Bear awareness tips for summer

Alberta Fish and Wildlife wants to remind you to stay aware of bears as we head into summer.

An estimated 40,000 black bears are in Alberta and are a common sighting in the RMWB.

Posts about bear encounters have been circulating on Facebook recently, and Fish and Wildlife are reminding residents to familiarize themselves with bear knowledge.

If you notice a bear, but it does not notice you, you should back away while keeping your eye on the bear in case of movement.

“If the bear does see you, generally their reaction is going to be to run away,” says Tyler Murphy, an officer with Fish and Wildlife.

“They don’t usually want to be in the presence of people.”

If they do take an interest in you, you should make yourself look big, such as raising your arms and making loud noises.

You should try to make it to a safe place and give the bear lots of room to leave the area.

Bear spray is commonly used as a deterrent, and often seen as very effective.

Fish and Wildlife want to remind users to practice with bear deterrents ahead of a possible first encounter.

They also want to warn about the possibility of bear bangers catching a spark on dry material.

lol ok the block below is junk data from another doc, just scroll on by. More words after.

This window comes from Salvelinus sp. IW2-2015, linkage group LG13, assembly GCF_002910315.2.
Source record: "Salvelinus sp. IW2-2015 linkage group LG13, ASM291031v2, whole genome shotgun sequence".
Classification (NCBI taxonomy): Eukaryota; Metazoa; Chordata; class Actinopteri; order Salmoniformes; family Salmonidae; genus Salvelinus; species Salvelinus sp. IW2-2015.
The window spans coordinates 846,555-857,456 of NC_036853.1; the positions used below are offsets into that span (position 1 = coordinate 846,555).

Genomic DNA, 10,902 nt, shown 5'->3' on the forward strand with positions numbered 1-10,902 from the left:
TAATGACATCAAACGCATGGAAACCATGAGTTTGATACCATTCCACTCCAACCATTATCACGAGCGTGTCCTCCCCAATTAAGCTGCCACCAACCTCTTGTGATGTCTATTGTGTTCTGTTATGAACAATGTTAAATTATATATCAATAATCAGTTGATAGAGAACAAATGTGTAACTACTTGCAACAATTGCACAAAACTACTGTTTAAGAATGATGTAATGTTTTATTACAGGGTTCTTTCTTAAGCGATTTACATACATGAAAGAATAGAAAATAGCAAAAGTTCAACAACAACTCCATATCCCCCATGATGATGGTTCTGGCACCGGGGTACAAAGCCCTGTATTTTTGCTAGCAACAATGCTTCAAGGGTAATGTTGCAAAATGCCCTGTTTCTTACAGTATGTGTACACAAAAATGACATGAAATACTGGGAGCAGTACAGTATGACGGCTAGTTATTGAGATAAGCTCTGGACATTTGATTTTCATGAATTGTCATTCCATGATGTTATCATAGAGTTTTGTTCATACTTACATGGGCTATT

If you encounter a bear within the community, on walking trails, or in your travels, you can call Fish and Wildlife during office hours at 780-743-7200. There is also a 24-hour line which can be reached at 1-800-642-3800.

In emergency situations, such as an attack, you are encouraged to call the RCMP at 911.

Bears tend to be more active during early morning hours and later evening hours, as well as, within trail systems, like the Birchwood Trails, or along other green areas.

Different attractants will bring bears into residential areas, but many tend to be a food supply for the bears.

“Bears only think with their stomach, that’s all they are thinking about, is eating all the time,” says Murphy.

“They’re constantly on the search for food.”

The most common attractants for bears are:

  • Garbage and recycling
  • Fruit trees, berry bushes (whether natural or planted)
  • Barbeques
  • Bird feeders
  • Pet food

“Some folks will feed their dogs, they’ll leave food out for the day when they’re gone to work,” said Murphy.

Prevention methods for encounters include removing bear attractants or keeping them contained within your property.

Those who are looking for more information can visit

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